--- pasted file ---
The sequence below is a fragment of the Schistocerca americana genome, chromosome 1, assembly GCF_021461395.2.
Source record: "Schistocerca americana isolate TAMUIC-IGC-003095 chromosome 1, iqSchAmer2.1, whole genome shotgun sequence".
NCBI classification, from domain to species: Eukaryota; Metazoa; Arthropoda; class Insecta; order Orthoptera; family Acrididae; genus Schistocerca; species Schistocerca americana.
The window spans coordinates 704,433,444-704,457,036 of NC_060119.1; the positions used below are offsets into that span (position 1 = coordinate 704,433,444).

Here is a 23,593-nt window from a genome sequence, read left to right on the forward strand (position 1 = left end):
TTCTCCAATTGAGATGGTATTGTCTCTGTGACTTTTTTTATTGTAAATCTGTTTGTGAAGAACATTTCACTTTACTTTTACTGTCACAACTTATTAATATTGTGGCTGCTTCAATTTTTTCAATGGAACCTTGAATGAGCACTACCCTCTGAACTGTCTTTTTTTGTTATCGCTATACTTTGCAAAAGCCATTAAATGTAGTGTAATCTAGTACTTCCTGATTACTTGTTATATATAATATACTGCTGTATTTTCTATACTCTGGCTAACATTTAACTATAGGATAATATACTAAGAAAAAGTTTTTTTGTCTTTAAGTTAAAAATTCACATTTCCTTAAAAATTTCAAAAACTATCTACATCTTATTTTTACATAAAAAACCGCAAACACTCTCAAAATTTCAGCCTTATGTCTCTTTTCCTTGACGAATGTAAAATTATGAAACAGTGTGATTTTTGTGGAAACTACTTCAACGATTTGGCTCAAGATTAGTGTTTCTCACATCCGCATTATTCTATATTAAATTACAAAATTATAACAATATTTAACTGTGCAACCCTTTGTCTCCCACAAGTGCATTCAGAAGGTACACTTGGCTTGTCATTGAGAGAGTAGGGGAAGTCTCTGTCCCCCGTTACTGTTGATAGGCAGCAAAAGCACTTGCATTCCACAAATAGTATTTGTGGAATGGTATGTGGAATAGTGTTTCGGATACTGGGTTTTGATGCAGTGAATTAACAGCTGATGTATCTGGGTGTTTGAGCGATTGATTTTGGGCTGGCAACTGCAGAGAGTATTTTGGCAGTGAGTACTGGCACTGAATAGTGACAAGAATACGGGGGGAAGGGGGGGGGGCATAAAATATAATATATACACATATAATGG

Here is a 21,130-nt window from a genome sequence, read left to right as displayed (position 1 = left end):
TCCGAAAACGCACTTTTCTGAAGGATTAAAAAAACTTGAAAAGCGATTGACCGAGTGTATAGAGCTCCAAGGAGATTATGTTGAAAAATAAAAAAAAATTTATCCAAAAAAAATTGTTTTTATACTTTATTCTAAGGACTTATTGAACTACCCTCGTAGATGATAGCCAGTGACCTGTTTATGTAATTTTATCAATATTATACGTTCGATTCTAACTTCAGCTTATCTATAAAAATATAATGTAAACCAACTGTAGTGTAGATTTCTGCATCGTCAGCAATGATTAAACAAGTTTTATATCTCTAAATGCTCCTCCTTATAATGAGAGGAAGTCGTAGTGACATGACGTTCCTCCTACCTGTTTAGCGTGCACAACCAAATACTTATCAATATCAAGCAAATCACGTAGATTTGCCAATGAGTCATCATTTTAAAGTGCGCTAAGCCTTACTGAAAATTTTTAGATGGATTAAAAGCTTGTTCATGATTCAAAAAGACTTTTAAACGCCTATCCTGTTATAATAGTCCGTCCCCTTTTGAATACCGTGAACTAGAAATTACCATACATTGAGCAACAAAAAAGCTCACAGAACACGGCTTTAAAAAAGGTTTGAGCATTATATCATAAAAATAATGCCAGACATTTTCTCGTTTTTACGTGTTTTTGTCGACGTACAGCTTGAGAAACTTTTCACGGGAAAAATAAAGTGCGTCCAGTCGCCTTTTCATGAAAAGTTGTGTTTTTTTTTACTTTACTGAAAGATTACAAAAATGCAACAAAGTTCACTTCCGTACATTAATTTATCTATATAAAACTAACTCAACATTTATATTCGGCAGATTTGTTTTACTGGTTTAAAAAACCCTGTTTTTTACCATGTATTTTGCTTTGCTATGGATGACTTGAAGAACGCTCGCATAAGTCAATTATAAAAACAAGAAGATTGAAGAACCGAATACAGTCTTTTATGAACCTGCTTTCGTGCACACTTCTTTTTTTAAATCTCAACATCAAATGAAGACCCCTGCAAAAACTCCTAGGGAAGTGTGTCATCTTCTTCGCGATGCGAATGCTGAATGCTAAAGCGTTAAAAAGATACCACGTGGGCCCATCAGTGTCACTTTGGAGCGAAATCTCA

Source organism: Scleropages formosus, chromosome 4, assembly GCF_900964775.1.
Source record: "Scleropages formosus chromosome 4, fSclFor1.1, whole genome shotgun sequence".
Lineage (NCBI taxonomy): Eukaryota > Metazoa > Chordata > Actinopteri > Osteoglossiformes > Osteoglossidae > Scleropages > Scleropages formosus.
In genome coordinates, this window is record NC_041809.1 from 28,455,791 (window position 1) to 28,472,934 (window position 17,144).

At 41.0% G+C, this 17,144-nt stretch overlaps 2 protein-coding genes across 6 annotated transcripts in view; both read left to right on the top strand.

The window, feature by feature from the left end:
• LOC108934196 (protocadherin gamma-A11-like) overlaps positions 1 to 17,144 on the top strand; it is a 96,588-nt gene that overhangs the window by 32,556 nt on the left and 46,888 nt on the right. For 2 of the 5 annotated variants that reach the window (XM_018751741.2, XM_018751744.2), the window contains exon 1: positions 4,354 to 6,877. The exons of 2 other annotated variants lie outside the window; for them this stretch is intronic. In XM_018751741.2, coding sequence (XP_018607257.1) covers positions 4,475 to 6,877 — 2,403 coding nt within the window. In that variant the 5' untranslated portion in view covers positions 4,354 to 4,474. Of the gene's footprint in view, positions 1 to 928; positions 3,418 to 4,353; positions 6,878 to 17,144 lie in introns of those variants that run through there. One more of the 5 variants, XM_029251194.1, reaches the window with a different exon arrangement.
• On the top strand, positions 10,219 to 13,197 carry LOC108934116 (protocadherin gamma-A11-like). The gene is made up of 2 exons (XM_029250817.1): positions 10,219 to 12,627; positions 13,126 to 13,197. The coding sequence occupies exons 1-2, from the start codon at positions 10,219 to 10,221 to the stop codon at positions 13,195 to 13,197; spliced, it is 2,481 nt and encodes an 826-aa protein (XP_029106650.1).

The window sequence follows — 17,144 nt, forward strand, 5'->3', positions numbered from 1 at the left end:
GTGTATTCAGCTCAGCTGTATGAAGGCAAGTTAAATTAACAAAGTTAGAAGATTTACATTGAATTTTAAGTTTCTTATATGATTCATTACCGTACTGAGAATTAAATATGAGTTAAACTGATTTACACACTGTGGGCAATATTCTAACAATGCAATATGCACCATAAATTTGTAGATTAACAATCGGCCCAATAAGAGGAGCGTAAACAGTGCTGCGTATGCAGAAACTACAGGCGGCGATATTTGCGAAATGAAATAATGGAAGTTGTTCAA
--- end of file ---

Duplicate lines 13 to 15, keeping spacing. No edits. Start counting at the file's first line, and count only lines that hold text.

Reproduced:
At 41.0% G+C, this 17,144-nt stretch overlaps 2 protein-coding genes across 6 annotated transcripts in view; both read left to right on the top strand.

The window, feature by feature from the left end:
• LOC108934196 (protocadherin gamma-A11-like) overlaps positions 1 to 17,144 on the top strand; it is a 96,588-nt gene that overhangs the window by 32,556 nt on the left and 46,888 nt on the right. For 2 of the 5 annotated variants that reach the window (XM_018751741.2, XM_018751744.2), the window contains exon 1: positions 4,354 to 6,877. The exons of 2 other annotated variants lie outside the window; for them this stretch is intronic. In XM_018751741.2, coding sequence (XP_018607257.1) covers positions 4,475 to 6,877 — 2,403 coding nt within the window. In that variant the 5' untranslated portion in view covers positions 4,354 to 4,474. Of the gene's footprint in view, positions 1 to 928; positions 3,418 to 4,353; positions 6,878 to 17,144 lie in introns of those variants that run through there. One more of the 5 variants, XM_029251194.1, reaches the window with a different exon arrangement.